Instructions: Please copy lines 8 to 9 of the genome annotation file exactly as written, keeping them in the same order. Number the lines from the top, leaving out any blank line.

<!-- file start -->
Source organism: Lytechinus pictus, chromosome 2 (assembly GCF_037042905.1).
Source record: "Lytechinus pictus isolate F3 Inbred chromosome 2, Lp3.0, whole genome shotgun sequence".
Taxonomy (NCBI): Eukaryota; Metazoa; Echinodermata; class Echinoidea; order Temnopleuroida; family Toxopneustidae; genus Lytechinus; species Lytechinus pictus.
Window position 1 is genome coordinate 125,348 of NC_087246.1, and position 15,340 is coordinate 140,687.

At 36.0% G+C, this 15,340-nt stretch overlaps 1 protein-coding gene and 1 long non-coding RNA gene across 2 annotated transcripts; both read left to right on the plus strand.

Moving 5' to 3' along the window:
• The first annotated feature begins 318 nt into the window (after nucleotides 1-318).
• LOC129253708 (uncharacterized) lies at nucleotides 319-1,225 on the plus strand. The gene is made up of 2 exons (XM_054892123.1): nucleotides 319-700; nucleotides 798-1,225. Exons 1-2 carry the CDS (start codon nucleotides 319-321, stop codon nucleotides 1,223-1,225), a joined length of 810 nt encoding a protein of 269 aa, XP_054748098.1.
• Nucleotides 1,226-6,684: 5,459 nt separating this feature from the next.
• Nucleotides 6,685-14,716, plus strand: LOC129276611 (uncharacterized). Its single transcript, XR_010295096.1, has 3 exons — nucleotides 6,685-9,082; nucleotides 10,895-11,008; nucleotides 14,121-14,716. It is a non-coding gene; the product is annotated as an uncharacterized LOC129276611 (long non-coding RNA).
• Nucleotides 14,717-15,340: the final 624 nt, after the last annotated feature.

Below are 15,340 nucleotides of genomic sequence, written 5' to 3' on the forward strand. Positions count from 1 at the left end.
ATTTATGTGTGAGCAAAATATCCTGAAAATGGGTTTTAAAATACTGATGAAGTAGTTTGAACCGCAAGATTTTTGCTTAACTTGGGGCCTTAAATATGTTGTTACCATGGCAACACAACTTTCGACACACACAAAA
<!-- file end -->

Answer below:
• LOC129253708 (uncharacterized) lies at nucleotides 319-1,225 on the plus strand. The gene is made up of 2 exons (XM_054892123.1): nucleotides 319-700; nucleotides 798-1,225. Exons 1-2 carry the CDS (start codon nucleotides 319-321, stop codon nucleotides 1,223-1,225), a joined length of 810 nt encoding a protein of 269 aa, XP_054748098.1.
• Nucleotides 1,226-6,684: 5,459 nt separating this feature from the next.